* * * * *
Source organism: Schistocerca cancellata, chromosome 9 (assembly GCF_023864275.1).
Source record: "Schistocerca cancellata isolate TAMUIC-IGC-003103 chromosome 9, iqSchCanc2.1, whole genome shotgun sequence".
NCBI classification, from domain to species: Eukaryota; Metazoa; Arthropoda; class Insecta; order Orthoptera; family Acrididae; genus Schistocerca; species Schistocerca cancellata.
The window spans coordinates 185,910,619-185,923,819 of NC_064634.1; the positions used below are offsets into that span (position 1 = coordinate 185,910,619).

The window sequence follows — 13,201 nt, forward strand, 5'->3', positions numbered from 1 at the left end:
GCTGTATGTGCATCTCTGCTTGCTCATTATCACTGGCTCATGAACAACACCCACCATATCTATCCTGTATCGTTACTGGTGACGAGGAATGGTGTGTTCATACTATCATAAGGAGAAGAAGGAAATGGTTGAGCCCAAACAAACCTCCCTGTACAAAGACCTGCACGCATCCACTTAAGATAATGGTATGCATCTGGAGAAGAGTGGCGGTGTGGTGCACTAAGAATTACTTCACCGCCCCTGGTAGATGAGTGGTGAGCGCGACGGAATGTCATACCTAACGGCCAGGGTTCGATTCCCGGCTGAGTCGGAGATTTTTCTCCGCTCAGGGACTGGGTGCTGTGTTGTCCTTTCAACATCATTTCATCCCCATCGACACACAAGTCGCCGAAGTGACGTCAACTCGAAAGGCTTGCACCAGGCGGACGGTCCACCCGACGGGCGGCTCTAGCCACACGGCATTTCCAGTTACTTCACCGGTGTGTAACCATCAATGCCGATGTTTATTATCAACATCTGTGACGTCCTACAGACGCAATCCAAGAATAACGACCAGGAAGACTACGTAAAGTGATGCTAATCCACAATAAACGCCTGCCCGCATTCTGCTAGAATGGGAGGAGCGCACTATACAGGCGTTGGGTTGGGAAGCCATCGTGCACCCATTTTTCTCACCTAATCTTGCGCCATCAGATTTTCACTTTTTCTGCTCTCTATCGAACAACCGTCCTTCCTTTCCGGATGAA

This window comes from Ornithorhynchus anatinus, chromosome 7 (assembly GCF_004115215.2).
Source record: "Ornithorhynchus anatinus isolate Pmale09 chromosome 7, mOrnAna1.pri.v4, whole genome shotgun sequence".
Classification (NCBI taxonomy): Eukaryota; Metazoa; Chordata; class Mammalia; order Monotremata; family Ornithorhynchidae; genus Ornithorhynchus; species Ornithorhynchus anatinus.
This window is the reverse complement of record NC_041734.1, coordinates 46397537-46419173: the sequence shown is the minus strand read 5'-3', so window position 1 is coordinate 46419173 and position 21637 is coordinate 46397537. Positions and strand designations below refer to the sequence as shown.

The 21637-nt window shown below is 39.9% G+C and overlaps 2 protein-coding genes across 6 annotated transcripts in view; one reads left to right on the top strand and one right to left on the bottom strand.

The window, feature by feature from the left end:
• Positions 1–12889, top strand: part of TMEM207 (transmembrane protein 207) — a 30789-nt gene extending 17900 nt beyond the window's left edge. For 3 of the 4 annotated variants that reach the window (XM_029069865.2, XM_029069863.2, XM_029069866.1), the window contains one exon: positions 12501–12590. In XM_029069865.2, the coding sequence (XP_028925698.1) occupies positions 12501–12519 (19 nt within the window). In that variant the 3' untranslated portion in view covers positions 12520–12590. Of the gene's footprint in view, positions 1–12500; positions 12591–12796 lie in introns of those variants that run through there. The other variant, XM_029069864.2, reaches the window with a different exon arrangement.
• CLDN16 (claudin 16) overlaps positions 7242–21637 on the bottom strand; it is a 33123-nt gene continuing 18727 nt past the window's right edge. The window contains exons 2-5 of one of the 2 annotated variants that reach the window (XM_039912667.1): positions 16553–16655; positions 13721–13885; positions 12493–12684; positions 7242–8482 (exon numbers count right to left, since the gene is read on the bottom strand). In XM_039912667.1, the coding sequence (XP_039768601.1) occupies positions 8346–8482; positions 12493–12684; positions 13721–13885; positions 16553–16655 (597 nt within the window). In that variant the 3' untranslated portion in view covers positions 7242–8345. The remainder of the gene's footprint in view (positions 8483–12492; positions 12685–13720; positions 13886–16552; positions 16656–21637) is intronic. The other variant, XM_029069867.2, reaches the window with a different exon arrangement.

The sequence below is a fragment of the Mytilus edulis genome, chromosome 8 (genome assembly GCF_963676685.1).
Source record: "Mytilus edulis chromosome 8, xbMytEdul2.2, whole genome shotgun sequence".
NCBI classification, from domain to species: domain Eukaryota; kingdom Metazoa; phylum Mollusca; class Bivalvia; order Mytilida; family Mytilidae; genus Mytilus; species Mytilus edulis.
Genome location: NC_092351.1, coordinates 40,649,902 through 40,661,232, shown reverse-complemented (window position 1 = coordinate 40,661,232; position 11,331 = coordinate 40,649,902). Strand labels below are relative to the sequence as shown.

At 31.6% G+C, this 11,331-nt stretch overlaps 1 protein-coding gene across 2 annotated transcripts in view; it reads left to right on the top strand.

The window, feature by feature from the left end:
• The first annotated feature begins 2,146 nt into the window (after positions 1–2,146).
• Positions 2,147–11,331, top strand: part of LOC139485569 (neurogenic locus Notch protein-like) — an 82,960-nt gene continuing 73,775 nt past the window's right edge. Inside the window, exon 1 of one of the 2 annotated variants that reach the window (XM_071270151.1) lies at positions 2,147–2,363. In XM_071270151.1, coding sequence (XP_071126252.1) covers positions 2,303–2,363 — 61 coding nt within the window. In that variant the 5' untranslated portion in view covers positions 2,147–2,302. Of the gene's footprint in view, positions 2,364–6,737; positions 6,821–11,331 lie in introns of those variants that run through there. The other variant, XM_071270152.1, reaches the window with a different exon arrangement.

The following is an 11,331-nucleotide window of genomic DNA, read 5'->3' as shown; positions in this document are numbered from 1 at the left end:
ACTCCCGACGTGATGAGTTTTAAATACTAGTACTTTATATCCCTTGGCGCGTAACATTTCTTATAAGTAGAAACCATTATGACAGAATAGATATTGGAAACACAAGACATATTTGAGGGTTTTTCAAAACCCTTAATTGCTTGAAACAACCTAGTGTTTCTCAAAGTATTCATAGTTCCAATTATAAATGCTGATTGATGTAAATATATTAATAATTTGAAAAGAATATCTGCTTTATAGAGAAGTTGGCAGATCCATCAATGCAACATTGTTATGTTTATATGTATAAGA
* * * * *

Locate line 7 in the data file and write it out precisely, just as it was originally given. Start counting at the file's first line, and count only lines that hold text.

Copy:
This window comes from Ornithorhynchus anatinus, chromosome 7 (assembly GCF_004115215.2).